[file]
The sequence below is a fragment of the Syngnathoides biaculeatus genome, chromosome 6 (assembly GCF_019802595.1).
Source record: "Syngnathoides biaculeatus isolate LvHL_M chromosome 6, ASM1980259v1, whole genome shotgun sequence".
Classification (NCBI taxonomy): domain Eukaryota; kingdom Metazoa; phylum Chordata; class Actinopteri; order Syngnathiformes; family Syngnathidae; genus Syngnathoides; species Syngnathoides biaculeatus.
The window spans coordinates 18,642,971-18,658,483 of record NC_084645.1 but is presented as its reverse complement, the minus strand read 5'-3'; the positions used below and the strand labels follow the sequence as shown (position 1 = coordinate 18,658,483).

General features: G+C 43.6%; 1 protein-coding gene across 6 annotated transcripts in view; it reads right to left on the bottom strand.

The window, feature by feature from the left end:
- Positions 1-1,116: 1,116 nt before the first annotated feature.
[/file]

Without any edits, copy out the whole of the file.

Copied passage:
The sequence below is a fragment of the Syngnathoides biaculeatus genome, chromosome 6 (assembly GCF_019802595.1).
Source record: "Syngnathoides biaculeatus isolate LvHL_M chromosome 6, ASM1980259v1, whole genome shotgun sequence".
Classification (NCBI taxonomy): domain Eukaryota; kingdom Metazoa; phylum Chordata; class Actinopteri; order Syngnathiformes; family Syngnathidae; genus Syngnathoides; species Syngnathoides biaculeatus.
The window spans coordinates 18,642,971-18,658,483 of record NC_084645.1 but is presented as its reverse complement, the minus strand read 5'-3'; the positions used below and the strand labels follow the sequence as shown (position 1 = coordinate 18,658,483).

General features: G+C 43.6%; 1 protein-coding gene across 6 annotated transcripts in view; it reads right to left on the bottom strand.

The window, feature by feature from the left end:
- Positions 1-1,116: 1,116 nt before the first annotated feature.